These practical tips on goal setting can help make it easier to set and reach goals:
Specific, realistic goals work best. When it comes to making
a change, the people who succeed are those who set realistic, specific goals. "I'm
going to recycle all my plastic bottles, soda cans, and magazines" is a much more
doable goal than "I'm going to do more for the environment." And that makes it easier
to stick with.
It takes time for a change to become an established habit. It
will probably take a couple of months before any changes — like getting up half
an hour early to exercise — become a routine part of your life. That's because
your brain needs time to get used to the idea that this new thing you're doing is
part of your regular routine.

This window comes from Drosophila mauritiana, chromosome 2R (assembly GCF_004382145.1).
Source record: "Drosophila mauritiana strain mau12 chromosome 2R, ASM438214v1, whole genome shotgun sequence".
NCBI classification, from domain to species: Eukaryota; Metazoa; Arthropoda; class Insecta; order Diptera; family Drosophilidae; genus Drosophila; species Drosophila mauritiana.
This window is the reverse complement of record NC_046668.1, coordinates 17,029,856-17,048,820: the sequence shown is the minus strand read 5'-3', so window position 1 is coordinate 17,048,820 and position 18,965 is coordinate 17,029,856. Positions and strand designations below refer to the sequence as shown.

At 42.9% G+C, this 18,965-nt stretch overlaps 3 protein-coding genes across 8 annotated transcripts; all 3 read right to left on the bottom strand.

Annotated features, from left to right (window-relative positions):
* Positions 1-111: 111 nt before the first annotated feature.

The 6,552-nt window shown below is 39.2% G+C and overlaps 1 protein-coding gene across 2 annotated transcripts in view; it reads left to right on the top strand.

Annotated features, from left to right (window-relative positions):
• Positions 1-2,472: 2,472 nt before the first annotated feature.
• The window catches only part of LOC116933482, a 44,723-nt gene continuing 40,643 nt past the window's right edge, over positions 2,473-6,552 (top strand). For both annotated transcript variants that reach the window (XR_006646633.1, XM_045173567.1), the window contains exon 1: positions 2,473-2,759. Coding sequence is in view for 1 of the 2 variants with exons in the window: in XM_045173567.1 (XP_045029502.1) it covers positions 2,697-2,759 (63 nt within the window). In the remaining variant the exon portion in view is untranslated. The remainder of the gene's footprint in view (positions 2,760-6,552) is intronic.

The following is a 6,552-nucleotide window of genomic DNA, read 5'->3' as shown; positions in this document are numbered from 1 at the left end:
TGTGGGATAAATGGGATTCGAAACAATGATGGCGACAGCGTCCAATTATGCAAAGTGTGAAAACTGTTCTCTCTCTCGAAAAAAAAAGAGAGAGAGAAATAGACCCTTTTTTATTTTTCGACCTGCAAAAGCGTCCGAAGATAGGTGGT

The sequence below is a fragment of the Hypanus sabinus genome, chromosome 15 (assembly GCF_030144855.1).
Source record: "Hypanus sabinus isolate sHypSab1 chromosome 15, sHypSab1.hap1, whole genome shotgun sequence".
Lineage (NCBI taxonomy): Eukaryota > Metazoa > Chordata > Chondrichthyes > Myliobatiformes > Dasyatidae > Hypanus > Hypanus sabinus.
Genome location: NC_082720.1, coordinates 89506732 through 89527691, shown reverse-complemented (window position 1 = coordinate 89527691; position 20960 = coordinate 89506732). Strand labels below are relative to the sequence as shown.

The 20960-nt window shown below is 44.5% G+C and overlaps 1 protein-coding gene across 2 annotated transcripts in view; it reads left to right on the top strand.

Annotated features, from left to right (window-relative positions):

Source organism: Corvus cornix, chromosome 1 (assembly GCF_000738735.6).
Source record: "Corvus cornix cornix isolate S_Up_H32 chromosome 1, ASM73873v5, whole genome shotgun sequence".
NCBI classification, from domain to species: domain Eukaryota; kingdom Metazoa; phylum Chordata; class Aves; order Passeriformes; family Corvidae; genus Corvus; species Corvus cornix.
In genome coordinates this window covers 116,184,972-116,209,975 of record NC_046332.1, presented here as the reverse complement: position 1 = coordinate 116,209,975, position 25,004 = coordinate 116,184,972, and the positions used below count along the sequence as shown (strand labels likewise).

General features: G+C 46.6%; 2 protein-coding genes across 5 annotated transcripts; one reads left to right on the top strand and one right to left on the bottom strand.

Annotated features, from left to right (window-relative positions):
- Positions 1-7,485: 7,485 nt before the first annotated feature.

Repeating a goal makes it stick. Say your goal out loud each
morning to remind yourself of what you want and what you're working for. (Writing
it down works too.) Every time you remind yourself of your goal, you're training your
brain to make it happen.
Pleasing other people doesn't work. The key to making any change
is to find the desire within yourself — you have to do it because you want it,
not because a girlfriend, boyfriend, coach, parent, or someone else wants you to.
It will be harder to stay on track and motivated if you're doing something out of
obligation to another person.
Roadblocks don't mean failure. Slip-ups are actually part of
the learning process as you retrain your brain into a new way of thinking. It may
take a few tries to reach a goal. But that's OK — it's normal to mess up or
give up a few times when trying to make a change. So remember that everyone slips
up and don't beat yourself up about it. Just remind yourself to get back on track.